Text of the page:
Where more than one reference is given at a time in the text, the sources should be listed in chronological order, e.g., “…(see also Nancy Hartsock 1985, 1990; Paula England 1993; Lourdes Benería, Maria Floro, Caren Grown, and Martha MacDonald 2000).”\
The date of the publication cited must be the date of the source referenced; when using a republished book, a translation, or a modern version of an older edition, the date of the original publication must also be given in the reference. Where there are two or more works by one author in the same year, these should be distinguished by using 1980a, 1980b, etc.\
The reference list should include every work cited in the text. First initial and last names must be given. Please ensure that dates, spelling, and titles used in the text are consistent with those in the reference list.
The content and form of the reference list should conform to the following examples. Please note that page numbers are required for articles. Both the place of publication and name of the publisher should be given for books and, when relevant, the translator and date of the first publication should be noted. Do not use et al. in the reference list; spell out each author’s full name.

Collins, Patricia Hill. 1991. Black Feminist Thought: Knowledge, Consciousness and the Politics of Empowerment. New York: Routledge.

Article in edited volume

England, Paula. 1993. “The Separative Self: Androcentric Bias in Neoclassical Assumptions,” in Marianne A. Ferber and Julie A. Nelson, eds. Beyond Economic Man: Feminist Theory and Economics, pp. 37–53. Chicago: University of Chicago Press.

Article in journal/Multiple authors

Agarwal, Bina. 1990. “Social Security and the Family: Coping with Seasonality and Calamity in Rural India.” Journal of Peasant Studies 17(3): 341–411. Strober, Myra, Suzanne Gerlach-Downie, and Kenneth Yeager. 1995. “Child Care Centers as Workplaces.” Feminist Economics 1(1): 93–119.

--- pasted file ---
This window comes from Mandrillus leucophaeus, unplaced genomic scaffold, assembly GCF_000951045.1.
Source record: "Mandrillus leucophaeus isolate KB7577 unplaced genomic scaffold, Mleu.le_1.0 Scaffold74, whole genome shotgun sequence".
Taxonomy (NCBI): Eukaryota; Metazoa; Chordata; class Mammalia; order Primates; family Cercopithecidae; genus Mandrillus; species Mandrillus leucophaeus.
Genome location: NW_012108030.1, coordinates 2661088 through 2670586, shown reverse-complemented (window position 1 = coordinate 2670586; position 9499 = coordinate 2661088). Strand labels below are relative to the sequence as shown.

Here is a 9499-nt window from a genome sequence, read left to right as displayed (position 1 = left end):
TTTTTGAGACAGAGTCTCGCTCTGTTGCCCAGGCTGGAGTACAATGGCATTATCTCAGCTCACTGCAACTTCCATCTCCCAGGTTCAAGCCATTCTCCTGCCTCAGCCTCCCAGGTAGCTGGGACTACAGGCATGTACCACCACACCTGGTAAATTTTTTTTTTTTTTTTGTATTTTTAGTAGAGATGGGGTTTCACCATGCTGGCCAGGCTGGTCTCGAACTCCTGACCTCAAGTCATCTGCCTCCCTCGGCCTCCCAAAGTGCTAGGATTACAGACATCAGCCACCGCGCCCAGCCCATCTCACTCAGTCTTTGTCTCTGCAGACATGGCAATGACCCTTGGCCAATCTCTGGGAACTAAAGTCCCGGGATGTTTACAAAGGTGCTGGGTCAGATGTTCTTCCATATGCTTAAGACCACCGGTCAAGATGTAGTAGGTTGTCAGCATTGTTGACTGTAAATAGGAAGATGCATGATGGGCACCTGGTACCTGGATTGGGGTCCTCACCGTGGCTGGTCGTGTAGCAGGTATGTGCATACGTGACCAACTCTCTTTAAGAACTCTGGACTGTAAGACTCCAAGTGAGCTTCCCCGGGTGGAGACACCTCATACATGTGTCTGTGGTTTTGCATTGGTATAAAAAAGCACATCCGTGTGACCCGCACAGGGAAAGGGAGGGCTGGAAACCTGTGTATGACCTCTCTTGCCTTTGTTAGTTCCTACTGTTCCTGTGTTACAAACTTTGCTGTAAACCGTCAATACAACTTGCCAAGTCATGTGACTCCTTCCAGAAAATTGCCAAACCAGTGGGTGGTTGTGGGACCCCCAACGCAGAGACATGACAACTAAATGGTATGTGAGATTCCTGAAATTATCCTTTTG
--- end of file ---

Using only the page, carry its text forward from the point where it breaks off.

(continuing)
Translated text
Foucault, Michel. 1980. Power/Knowledge: Selected Interviews and Other Writings: 1972–1977. Colin Gordon, ed. Trans. Colin Gordon, Leo Marshall, John Mepham, and Kate Soper. Brighton, Sussex: Harvester Press.

Article in newspaper
Bennett, Amanda. 1994. “Young Women May Trade Jobs for Marriage.” Wall Street Journal, June 29.Unpublished
Badgett, M. V. Lee. 1994. “Civil Rights and Civilized Research.” Paper presented at 1994 Association for Public Policy Analysis and Management Research Conference.

If your source of information is a book, a journal, or a journal article that is only published on the Internet, please follow the guidelines above, and add how it is available (e.g. HTTP, Gopher, e-mail) and the actual electronic address with the dates of access in parentheses.

Internet source
Hymon, Linda Woods. EdWebInformation Problem-Solving Big Six Basics. (accessed October 1997).
Message on a discussion board\
Lucas, Linda. 1999. “Work Prohibitions,” e-mail to Femecon:, March 11.
Personal e-mail message
Smith, Beverly. 1996. “Subject of message.” E-mail to author July 30.

Spacing: Submissions, including notes and references, should be double-spaced.
Notes: Please keep notes to a minimum. When possible, incorporate supporting arguments or context into the main article. Notes will be reproduced as endnotes.